Country information: Bulgaria (Bulgarian: България, tr. Bǎlgarija), officially the Republic of Bulgaria (Bulgarian: Република България, tr. Republika Bǎlgarija), is a country in southeastern Europe.
Human rights 2015: An overview by Amnesty International.
Number of sex workers: 11 000 as of 2014, according to a national mapping conducted by outreach teams for the Program Prevention and Control of HIV/AIDS.
HIV/AIDS rates: The general number of registered people living with HIV in the country as of 25 July 2015 is 2 169 persons. More data can be found HERE.
HIV rates among sex workers: 1.76% (2012) according Country Progress Report for UNAIDS 2014.
Legal situation around sex work: Sex work in Bulgaria is neither legal, nor criminal, it is not regulated by any law. Still, sex workers can be fined
- for “gaining money in an immoral way” under the Criminal Code,
- for lack of personal documents and being too noisy under the Law for violating public order,
- for standing on the street / road / ring road under the Traffic law.
The Penalty Code punishes the following crimes:
- Organization of paid sexual services: the organizers of sex industry and people providing venues for sex work are viewed as criminal subjects. As a result of this, not just managers but also indoor sex workers who work collectively may be punishable under the law.
- Coercion of underage prostitution.
- Trafficking of human beings, which is often mixed with sexual exploitation and prostitution (mentioned also in the Law against trafficking of human beings).
Neither buying sex, nor offering sexual services via the Internet are regulated.
Services for sex workers: About 80% of the territory of the country is covered by 9 NGOs working in the biggest cities providing mainly outreach services with focus on HIV prevention in the frames of Program for prevention and control of HIV/AIDS 2004 - 2015, administered by the Ministry of health and funded by GFATM. Additionally there are small projects (some with human rights protection focus) funded by the European commission.GFATM left the country after December 2015 and the services are still not guaranteed by the national and local authorities.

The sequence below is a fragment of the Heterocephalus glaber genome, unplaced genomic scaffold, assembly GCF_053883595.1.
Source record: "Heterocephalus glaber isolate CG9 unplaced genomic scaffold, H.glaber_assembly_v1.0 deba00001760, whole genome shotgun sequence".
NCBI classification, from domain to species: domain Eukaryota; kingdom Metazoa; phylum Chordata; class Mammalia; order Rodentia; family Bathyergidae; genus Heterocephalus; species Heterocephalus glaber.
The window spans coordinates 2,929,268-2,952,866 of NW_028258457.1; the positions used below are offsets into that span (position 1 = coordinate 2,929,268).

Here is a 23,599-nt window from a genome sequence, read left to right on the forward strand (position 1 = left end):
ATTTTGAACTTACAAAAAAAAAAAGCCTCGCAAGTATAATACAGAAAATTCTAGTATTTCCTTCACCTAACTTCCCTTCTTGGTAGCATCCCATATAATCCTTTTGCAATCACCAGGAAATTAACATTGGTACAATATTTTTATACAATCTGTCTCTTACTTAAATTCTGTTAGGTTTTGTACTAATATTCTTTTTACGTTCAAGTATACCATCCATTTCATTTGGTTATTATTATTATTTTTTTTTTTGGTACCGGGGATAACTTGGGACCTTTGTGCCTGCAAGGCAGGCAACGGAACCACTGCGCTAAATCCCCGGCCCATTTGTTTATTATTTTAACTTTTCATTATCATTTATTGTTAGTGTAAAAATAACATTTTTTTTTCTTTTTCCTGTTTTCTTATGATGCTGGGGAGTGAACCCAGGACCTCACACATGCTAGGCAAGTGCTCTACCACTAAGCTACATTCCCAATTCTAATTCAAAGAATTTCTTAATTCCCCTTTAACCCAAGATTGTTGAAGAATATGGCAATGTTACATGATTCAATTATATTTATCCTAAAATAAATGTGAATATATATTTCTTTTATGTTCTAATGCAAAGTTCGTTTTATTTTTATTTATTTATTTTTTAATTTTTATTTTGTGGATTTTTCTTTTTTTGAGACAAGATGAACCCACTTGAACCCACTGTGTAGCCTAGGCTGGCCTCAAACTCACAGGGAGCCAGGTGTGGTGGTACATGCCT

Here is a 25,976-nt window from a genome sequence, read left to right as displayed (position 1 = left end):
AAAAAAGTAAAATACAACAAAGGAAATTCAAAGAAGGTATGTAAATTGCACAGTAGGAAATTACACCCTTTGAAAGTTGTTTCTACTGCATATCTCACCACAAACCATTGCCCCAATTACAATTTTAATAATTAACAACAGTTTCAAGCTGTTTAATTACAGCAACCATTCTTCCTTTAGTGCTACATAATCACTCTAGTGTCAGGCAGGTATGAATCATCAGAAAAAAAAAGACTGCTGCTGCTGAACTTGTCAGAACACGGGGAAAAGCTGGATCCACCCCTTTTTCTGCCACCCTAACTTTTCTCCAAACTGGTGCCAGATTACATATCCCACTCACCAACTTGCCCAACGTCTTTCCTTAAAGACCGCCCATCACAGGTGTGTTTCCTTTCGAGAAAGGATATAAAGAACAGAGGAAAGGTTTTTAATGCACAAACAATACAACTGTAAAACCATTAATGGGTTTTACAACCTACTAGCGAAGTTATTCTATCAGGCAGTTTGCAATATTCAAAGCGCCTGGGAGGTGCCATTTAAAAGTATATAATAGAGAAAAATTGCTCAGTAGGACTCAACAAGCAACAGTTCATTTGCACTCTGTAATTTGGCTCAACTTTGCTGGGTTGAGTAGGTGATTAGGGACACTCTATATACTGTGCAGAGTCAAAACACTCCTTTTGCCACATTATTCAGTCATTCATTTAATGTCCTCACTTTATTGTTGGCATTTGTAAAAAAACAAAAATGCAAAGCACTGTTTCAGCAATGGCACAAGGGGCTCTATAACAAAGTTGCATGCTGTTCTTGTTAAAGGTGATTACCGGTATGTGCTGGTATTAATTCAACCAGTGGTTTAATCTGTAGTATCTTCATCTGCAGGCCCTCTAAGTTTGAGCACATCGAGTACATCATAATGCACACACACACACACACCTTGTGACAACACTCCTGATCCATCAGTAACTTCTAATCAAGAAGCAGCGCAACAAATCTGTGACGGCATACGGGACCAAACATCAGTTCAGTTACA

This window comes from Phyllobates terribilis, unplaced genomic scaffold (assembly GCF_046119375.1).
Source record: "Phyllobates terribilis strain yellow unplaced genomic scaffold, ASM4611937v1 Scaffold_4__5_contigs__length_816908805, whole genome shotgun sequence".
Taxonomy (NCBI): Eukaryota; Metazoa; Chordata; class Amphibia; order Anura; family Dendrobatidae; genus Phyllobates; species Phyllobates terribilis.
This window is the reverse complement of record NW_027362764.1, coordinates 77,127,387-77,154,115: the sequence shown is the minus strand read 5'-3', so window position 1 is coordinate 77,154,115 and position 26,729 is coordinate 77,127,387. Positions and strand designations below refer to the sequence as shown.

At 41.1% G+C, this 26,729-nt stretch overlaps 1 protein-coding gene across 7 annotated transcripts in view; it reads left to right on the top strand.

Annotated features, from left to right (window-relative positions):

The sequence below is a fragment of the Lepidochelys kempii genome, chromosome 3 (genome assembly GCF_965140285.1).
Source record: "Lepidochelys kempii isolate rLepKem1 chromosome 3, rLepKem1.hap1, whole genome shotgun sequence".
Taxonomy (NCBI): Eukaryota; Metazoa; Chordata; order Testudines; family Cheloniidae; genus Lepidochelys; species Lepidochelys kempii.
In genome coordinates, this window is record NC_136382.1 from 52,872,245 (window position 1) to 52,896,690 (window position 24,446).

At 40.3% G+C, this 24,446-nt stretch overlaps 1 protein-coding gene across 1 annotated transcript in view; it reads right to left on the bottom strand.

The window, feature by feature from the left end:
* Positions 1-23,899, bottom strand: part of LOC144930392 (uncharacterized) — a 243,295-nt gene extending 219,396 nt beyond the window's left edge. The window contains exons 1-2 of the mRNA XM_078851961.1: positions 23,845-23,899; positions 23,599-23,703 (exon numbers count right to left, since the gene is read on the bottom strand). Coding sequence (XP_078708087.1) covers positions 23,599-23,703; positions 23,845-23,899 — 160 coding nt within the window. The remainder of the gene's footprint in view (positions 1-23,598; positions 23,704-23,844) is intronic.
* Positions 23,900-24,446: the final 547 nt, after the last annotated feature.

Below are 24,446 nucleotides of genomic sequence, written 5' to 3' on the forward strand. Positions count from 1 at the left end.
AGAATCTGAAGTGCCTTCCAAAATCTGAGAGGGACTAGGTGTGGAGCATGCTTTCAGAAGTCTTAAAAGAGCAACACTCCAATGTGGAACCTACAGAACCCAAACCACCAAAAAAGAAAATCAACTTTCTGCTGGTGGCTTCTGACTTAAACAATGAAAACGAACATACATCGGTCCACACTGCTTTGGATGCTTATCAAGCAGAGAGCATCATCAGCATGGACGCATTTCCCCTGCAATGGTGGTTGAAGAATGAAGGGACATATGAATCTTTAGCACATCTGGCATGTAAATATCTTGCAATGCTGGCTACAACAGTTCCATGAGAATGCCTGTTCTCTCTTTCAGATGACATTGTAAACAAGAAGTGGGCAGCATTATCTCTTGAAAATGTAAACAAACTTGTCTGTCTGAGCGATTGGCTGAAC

Sex workers’ movement: Due to heavy stigmatization of all marginalized groups in Bulgaria, stigma around sex work and negative attitude of media that often mix sex work and trafficking, sex workers hide and fear being “outed” and raise their own voices.There is no self-organization of sex workers in Bulgaria.
Detailed information can be found HERE.
The Sex Workers’ Rights Advocacy Network (SWAN) have organized a 3 days long Community Mobilization and Media training for sex workers that took place on December 5-8, 2015 in Budapest, Hungary. There were 10 sex workers at the training, who came from the countries of SWAN region, majority of which do not have formal or informal groups of sex workers yet.
A joint campaign by Bulgarian NGOs is warning that by the end of 2015, Bulgaria will completely lose its HIV prevention services.
Sex workers, sex workers’ rights activists, groups and allies celebrated May 1 with various actions. SWAN members also joined the celebration, you can read more about actions that took place in Turkey, BiH, Bulgaria and Macedonia on May 1, 2015 below.
By Petra Timmermans, ICRSE Coordinator and Rayna Dimitrova, HESED
Recently in Bulgaria sex workers have taken the first tentative steps to mobilising for their rights.